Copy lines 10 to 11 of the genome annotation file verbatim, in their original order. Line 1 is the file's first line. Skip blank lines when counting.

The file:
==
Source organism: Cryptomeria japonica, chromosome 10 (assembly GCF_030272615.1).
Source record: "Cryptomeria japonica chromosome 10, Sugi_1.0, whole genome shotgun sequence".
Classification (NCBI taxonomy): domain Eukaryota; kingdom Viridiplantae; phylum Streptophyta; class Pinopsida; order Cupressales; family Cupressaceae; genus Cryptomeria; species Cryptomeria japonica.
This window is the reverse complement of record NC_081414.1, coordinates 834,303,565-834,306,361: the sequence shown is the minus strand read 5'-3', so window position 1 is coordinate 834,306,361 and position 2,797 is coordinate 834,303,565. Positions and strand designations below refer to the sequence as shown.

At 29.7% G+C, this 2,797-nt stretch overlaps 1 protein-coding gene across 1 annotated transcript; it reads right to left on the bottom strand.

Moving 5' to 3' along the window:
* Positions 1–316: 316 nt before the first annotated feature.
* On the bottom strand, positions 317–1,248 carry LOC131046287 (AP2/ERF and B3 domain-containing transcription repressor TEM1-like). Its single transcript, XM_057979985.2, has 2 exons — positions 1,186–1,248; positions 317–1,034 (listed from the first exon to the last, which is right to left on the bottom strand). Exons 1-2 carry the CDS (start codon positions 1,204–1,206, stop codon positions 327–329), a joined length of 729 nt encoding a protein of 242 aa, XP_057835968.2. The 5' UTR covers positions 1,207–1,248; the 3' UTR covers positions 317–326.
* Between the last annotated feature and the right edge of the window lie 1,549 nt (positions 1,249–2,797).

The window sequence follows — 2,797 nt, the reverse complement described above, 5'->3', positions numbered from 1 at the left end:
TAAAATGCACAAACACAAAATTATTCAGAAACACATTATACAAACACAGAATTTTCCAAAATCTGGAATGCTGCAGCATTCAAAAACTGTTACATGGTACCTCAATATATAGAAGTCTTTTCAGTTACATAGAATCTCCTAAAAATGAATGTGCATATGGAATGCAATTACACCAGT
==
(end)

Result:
The window sequence follows — 2,797 nt, the reverse complement described above, 5'->3', positions numbered from 1 at the left end:
TAAAATGCACAAACACAAAATTATTCAGAAACACATTATACAAACACAGAATTTTCCAAAATCTGGAATGCTGCAGCATTCAAAAACTGTTACATGGTACCTCAATATATAGAAGTCTTTTCAGTTACATAGAATCTCCTAAAAATGAATGTGCATATGGAATGCAATTACACCAGT